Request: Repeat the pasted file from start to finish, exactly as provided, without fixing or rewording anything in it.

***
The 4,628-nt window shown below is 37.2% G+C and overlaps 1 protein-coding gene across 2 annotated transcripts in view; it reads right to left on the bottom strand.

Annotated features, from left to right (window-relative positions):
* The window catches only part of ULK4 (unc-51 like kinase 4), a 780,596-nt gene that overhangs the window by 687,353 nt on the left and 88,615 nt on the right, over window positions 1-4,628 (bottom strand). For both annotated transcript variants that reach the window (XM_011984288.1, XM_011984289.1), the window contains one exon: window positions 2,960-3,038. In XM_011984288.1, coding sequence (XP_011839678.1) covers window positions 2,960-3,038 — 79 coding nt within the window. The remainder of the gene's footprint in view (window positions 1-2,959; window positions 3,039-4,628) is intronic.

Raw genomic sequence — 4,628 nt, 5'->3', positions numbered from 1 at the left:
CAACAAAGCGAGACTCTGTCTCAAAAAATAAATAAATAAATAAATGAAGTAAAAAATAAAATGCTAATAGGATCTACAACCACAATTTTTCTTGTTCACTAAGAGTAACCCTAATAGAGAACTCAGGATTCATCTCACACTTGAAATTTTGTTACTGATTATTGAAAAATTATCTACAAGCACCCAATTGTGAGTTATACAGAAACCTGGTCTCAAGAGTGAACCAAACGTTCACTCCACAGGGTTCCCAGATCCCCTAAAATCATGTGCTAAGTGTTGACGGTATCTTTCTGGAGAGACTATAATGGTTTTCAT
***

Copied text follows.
The 4,628-nt window shown below is 37.2% G+C and overlaps 1 protein-coding gene across 2 annotated transcripts in view; it reads right to left on the bottom strand.

Annotated features, from left to right (window-relative positions):
* The window catches only part of ULK4 (unc-51 like kinase 4), a 780,596-nt gene that overhangs the window by 687,353 nt on the left and 88,615 nt on the right, over window positions 1-4,628 (bottom strand). For both annotated transcript variants that reach the window (XM_011984288.1, XM_011984289.1), the window contains one exon: window positions 2,960-3,038. In XM_011984288.1, coding sequence (XP_011839678.1) covers window positions 2,960-3,038 — 79 coding nt within the window. The remainder of the gene's footprint in view (window positions 1-2,959; window positions 3,039-4,628) is intronic.

Raw genomic sequence — 4,628 nt, 5'->3', positions numbered from 1 at the left:
CAACAAAGCGAGACTCTGTCTCAAAAAATAAATAAATAAATAAATGAAGTAAAAAATAAAATGCTAATAGGATCTACAACCACAATTTTTCTTGTTCACTAAGAGTAACCCTAATAGAGAACTCAGGATTCATCTCACACTTGAAATTTTGTTACTGATTATTGAAAAATTATCTACAAGCACCCAATTGTGAGTTATACAGAAACCTGGTCTCAAGAGTGAACCAAACGTTCACTCCACAGGGTTCCCAGATCCCCTAAAATCATGTGCTAAGTGTTGACGGTATCTTTCTGGAGAGACTATAATGGTTTTCAT